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Nth disk rewrite
From: "Wolf, Glenn" <glenn.wolf () we-inc com>
Date: Thu, 31 Oct 2002 16:43:12 -0800

Good point.  This leads me to a thought...

A better scheme than rewriting N times with equally-dispersed random data
(1010, then 0101, then 0110, etc.) would be to overwrite with "junk" but
pattern-filled data (i.e., data representative of a text file, mp3 file,
etc.).  Otherwise what you get is "snow" or "white noise" data evenly
written (many times) on top of real data.  Think of it like picking a faint
TV picture out of a bad signal with lots of noise.  Even though there is
lots of random data (the static or "snow") interfering with the image, the
human eye can still recognize the original picture.  If you had 30 TV
signals piled on top of one another, it would be much harder to pick out any
individual signal.

So disk space where text files were stored could be written over many times
by a random text generator.  Disk space where an mp3 file was stored could
be written over many times with mp3-like data.  And disk space where
filenames were stored (e.g., My_Secrets.doc) would be written over many
times with filename-like data (Some_File.exe, Foo_Bar.xls, etc.).  And of
course, the file locations would overlay each other enough to keep from
knowing which blocks were really in which files...  This should effectively
prevent the original file name or contents from being distinguishable from
the contents of the 4th rewrite, 8th rewrite, or 27th rewrite.


-----Original Message-----
From: Jimmy Liang [mailto:jimmy () jimmyland com] 
Sent: Wednesday, October 30, 2002 12:41 PM
To: Dan Darden; John Orr; security-basics () security-focus com
Subject: RE: Interesting One

Interesting tho. How would the recovering software know if the data you're
retrieving comes from the 30th re-write, or the 29th? You also have to
consider that the data you're trying to recover isn't the first data written
to the disk. So even if the atoms are not all aligned the right way, you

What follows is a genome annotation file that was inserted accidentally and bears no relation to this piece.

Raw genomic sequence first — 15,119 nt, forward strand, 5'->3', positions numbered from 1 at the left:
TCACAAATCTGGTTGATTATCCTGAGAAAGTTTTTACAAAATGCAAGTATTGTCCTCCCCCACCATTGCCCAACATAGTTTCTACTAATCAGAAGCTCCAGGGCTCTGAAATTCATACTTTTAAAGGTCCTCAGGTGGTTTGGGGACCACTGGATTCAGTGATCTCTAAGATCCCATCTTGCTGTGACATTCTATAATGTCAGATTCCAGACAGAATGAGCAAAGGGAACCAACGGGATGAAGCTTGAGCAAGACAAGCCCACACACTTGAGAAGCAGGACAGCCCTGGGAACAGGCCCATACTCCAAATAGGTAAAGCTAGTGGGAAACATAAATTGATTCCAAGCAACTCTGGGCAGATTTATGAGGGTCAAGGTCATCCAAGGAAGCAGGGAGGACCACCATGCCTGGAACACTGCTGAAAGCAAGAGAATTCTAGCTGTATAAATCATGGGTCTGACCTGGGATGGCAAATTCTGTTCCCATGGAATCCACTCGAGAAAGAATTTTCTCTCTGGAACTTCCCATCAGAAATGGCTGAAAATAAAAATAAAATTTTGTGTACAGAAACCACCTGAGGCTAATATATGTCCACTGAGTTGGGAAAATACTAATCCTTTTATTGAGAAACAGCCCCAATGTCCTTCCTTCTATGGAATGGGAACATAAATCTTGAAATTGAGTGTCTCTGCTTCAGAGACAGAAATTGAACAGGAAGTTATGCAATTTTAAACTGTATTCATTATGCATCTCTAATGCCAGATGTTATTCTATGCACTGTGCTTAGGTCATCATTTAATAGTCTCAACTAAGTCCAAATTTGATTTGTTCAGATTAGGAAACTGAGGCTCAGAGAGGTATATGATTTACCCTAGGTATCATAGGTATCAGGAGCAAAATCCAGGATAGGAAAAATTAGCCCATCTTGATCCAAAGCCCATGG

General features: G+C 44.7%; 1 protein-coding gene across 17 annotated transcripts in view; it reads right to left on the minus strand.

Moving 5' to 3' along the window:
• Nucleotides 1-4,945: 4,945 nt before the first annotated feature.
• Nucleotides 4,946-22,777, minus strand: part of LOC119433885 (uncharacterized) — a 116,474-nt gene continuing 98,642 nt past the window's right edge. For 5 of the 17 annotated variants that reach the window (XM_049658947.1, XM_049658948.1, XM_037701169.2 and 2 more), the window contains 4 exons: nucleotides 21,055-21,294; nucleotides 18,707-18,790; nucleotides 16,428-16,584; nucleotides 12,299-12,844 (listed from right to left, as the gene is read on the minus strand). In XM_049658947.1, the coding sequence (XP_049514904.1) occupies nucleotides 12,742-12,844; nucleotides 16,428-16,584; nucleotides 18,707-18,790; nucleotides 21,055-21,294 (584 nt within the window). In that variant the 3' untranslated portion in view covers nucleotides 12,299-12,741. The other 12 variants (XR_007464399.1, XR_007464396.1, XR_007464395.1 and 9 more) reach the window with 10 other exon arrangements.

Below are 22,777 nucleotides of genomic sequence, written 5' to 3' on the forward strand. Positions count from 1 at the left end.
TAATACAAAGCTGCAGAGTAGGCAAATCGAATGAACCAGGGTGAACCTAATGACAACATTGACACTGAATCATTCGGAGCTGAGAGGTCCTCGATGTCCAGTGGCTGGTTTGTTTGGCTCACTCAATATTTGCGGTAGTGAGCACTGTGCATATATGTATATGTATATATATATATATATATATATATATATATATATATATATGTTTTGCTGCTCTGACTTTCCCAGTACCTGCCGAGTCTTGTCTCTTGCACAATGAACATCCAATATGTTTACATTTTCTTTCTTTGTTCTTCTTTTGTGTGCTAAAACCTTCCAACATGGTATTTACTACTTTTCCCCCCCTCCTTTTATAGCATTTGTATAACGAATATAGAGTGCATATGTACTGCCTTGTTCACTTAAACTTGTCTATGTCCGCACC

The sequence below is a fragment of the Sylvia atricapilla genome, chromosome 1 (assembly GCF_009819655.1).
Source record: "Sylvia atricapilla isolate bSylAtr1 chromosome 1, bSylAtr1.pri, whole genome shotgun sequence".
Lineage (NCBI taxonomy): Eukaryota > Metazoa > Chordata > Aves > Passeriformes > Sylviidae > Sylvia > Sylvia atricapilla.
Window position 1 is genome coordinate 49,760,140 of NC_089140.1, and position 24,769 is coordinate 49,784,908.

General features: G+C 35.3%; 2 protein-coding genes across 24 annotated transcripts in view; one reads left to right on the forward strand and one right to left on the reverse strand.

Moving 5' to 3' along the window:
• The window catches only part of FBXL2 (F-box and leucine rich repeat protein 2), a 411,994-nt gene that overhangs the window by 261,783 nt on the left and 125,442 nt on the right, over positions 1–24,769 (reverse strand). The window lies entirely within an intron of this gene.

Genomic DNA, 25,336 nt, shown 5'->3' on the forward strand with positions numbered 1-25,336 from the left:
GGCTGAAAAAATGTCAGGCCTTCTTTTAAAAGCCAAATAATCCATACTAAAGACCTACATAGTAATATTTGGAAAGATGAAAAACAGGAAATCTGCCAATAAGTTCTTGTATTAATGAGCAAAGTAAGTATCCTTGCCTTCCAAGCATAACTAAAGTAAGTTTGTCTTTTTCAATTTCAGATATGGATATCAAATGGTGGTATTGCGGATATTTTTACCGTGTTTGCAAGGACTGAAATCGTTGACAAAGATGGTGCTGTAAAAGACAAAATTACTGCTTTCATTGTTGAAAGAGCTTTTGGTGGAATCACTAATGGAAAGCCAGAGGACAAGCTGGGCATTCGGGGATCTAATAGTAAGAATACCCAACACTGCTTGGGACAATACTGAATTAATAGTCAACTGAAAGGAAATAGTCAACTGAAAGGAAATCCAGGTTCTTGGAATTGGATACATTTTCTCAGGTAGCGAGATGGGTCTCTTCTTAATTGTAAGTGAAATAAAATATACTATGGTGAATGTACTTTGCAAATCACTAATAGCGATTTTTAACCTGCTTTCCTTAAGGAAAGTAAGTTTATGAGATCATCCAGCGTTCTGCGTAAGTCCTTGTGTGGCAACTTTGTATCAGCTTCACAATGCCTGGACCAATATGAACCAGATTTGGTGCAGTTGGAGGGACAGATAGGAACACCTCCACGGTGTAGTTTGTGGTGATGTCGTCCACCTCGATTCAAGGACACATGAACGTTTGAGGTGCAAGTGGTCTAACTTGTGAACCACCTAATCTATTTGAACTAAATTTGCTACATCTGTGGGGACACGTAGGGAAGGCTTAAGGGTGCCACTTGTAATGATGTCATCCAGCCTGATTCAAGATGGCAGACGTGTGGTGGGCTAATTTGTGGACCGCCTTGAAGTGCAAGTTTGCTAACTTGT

wouldn't know if that's because of the data from the 29th re-write, or the

-----Original Message-----
From: Dan Darden [mailto:dld2517 () yahoo com] 
Sent: Tuesday, October 29, 2002 8:35 PM
To: John Orr; security-basics () security-focus com
Subject: RE: Interesting One


Think atomically.  There can be millions of atoms in a apace the size of a
pin tip.  A write head need not turn every atom in a layer of magnetic
material one way or the other.  It only needs to turn just enough 'clearly'
one way in order for the read head to pick it up again.  If we talk about a
layer of magnetic material that is just .0001" thick we are still talking
about layers upon layers upon layers (need I go on....) of atomic material.

It can be done!

Dan Darden.

-----Original Message-----
From: John Orr [mailto:JOrr () austinbank com]
Sent: Tuesday, October 29, 2002 12:15 PM
To: dadams () johncrowley co uk; security-basics () security-focus com
Subject: Re: Interesting One

  Personally, I think he is full of... hot air.

  Bits are either "on" or "off", "1" or "0".  If you change that pattern
(i.e. write over the same data area with a different sequence of bits), then
the previous state of that field would not be determinable.  Granted, there
may be some residual magnetic field left on a particular area that is now
"0" that had been "1", but the converse would not be true.  There would be
no residual field to read on an area that is now "1" that had been "0".

  Sounds like sales fluff to me.

  Anyway, that is my opinion, based on years of experience and a good
knowledge of physics.


John Orr
Austin Bank
903.759.3828 x2113
903.297.3094 fax
jorr () austinbank com

"Dave Adams" <dadams () johncrowley co uk> 10/28/02 04:06PM >>>
Greetings Folks,

I had an interesting conversation today with someone from FAST (Federation
Against Software Theft) They pretend not to be a snitch wing of the BSA.
Anyway, to get to the point, the guy that came to see me said that their
forensics guys could read data off a hard drive that had been written over
up to thirty times. I find this very hard to believe and told him I thought
he was mistaken but the guy was adamant that it could be done. My question
is, does anyone have any views on this, or, can anyone point me to a source
of information where I can get the facts on exactly how much data can be
retrieved off a hard drive and under what conditions etc etc.


Dave Adams

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